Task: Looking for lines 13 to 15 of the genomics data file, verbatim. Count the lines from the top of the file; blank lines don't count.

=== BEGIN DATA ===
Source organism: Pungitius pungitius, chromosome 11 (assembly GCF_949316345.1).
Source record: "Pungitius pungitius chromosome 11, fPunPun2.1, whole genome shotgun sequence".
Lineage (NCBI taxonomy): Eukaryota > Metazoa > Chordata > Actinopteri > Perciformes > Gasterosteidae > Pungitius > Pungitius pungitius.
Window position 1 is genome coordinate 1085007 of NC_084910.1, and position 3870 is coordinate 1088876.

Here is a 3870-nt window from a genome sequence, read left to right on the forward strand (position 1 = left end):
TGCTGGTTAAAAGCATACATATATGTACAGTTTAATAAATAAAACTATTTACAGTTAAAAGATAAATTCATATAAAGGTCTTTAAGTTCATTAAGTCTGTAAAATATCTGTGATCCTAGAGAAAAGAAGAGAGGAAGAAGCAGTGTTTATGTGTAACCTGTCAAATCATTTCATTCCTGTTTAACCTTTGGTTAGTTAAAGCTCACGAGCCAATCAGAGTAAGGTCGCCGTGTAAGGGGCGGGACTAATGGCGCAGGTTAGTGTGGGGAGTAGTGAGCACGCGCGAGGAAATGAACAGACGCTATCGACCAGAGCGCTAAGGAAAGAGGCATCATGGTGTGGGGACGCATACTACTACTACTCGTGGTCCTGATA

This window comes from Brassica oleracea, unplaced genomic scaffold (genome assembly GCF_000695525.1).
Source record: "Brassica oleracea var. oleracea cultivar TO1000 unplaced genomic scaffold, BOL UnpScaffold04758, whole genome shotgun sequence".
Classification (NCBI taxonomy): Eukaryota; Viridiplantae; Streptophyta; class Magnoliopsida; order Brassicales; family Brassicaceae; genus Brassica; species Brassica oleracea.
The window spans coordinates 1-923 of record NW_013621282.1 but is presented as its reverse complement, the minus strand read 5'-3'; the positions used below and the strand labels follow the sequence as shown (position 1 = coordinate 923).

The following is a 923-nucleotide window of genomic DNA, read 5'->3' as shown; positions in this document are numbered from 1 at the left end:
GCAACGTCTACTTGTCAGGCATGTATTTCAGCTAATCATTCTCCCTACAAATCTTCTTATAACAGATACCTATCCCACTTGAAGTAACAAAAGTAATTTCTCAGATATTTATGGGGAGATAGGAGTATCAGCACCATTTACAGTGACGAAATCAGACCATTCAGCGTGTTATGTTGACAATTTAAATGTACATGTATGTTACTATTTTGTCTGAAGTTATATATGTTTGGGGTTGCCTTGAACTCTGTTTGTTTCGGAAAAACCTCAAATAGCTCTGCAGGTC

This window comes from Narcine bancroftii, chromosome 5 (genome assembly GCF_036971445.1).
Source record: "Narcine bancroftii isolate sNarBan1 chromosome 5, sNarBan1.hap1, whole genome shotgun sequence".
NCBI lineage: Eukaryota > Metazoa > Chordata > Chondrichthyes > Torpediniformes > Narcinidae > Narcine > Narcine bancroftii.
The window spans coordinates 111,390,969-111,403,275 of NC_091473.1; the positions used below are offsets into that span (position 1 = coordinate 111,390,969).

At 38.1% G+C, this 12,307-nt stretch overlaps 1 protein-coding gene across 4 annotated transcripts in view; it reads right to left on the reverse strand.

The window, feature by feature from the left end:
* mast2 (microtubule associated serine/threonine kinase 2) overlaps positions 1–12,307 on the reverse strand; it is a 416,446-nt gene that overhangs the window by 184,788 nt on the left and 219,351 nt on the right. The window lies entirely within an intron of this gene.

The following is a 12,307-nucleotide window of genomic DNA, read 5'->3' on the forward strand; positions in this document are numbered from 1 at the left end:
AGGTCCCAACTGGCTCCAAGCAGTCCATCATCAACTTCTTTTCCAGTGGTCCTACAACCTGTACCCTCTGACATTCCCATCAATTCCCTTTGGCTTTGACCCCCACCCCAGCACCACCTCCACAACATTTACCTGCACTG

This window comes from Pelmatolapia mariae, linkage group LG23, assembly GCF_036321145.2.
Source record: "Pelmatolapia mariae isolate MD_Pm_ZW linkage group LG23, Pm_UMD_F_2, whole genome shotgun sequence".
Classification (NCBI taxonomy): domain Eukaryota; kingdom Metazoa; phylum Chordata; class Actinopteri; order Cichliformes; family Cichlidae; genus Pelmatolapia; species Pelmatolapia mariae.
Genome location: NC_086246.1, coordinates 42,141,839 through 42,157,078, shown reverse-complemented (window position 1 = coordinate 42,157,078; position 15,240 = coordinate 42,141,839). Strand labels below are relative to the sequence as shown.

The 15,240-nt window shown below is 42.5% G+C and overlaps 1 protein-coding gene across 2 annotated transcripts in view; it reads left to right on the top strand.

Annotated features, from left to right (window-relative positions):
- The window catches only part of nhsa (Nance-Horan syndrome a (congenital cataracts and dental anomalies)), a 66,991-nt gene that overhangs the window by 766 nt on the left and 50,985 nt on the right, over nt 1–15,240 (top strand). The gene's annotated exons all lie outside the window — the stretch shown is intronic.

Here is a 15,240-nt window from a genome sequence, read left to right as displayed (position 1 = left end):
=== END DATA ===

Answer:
This window comes from Narcine bancroftii, chromosome 5 (genome assembly GCF_036971445.1).
Source record: "Narcine bancroftii isolate sNarBan1 chromosome 5, sNarBan1.hap1, whole genome shotgun sequence".
NCBI lineage: Eukaryota > Metazoa > Chordata > Chondrichthyes > Torpediniformes > Narcinidae > Narcine > Narcine bancroftii.